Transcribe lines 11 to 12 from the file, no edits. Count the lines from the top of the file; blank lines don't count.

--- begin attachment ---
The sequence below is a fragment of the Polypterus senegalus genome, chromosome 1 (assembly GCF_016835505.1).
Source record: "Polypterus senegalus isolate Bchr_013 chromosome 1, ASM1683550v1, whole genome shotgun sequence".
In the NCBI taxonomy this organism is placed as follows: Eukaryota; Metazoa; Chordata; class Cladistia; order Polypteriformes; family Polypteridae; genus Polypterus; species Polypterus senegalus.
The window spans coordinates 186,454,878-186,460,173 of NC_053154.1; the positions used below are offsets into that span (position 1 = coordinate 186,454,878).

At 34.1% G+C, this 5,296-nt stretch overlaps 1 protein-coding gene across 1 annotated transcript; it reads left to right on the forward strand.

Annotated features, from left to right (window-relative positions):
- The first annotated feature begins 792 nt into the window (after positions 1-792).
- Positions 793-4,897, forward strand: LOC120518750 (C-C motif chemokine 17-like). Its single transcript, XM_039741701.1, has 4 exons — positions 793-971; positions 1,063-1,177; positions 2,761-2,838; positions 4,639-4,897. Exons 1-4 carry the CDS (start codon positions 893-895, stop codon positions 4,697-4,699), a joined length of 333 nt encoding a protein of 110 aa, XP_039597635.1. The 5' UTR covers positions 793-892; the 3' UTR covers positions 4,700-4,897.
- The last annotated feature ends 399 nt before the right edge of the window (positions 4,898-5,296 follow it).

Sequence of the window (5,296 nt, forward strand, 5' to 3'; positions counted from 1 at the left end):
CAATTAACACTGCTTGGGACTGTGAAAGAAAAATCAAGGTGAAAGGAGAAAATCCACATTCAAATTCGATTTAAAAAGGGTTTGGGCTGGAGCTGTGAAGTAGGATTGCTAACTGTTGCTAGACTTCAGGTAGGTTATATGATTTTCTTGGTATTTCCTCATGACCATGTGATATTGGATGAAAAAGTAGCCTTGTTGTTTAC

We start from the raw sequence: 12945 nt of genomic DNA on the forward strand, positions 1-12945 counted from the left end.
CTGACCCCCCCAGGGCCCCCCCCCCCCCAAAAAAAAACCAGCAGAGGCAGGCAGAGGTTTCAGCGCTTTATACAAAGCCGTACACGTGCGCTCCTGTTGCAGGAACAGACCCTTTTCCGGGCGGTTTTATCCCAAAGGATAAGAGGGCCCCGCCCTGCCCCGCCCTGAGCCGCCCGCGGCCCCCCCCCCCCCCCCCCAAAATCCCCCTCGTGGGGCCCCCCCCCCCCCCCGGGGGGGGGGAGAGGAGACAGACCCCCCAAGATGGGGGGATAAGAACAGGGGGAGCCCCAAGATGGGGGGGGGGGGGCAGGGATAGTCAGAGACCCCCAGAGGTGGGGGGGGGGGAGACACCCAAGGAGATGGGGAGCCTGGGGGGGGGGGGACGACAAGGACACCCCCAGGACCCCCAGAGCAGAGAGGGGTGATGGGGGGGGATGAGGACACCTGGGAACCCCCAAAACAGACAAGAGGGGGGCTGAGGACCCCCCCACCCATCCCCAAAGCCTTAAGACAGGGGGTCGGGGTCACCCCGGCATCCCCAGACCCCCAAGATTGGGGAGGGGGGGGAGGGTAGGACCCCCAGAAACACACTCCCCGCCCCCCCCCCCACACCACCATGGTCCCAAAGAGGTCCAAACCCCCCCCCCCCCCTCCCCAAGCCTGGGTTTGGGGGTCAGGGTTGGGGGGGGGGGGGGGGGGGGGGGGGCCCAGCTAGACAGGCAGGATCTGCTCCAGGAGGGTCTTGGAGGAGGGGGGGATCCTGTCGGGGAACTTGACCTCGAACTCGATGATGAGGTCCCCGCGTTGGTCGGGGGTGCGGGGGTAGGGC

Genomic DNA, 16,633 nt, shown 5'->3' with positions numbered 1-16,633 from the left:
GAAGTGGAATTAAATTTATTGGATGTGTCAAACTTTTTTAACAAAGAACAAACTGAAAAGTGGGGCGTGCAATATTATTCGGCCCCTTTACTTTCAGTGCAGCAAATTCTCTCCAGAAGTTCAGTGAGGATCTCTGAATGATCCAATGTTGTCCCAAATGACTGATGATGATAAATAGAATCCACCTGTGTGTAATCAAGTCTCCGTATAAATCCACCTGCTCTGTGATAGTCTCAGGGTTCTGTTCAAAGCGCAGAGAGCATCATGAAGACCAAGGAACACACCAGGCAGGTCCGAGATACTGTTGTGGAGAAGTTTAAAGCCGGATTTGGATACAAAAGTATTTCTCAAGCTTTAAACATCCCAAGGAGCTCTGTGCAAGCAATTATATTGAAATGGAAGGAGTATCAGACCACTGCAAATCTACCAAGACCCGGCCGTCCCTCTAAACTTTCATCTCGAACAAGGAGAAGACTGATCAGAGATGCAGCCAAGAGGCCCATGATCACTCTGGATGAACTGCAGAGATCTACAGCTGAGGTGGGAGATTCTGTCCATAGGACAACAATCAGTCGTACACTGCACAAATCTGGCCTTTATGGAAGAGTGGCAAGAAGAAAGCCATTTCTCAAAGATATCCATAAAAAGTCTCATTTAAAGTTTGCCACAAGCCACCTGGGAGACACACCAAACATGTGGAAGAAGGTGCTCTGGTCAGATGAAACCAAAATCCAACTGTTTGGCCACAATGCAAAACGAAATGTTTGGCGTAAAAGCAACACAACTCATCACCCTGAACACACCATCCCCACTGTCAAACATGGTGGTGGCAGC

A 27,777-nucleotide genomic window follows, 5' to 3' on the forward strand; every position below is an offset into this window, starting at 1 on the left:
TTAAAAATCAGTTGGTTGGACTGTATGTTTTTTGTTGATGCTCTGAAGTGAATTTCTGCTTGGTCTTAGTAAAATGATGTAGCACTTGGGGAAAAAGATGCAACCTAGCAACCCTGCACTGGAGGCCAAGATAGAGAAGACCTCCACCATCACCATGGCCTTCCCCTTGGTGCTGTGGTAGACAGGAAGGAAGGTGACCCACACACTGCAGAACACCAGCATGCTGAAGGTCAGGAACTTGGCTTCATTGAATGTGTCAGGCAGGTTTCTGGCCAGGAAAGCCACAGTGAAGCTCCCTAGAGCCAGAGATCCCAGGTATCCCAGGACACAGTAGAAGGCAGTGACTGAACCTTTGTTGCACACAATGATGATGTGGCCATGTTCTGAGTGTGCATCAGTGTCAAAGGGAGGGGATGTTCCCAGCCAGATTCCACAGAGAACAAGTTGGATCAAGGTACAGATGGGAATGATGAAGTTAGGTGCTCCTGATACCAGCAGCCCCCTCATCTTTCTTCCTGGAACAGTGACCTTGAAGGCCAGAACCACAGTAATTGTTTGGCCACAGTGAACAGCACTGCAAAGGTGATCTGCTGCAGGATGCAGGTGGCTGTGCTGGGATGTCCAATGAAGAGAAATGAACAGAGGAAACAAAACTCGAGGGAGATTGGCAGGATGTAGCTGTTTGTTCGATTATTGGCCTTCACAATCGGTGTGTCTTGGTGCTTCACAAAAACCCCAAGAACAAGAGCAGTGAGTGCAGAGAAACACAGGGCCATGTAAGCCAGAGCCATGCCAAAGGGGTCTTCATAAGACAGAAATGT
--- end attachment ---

CAATTAACACTGCTTGGGACTGTGAAAGAAAAATCAAGGTGAAAGGAGAAAATCCACATTCAAATTCGATTTAAAAAGGGTTTGGGCTGGAGCTGTGAAGTAGGATTGCTAACTGTTGCTAGACTTCAGGTAGGTTATATGATTTTCTTGGTATTTCCTCATGACCATGTGATATTGGATGAAAAAGTAGCCTTGTTGTTTAC

We start from the raw sequence: 12945 nt of genomic DNA on the forward strand, positions 1-12945 counted from the left end.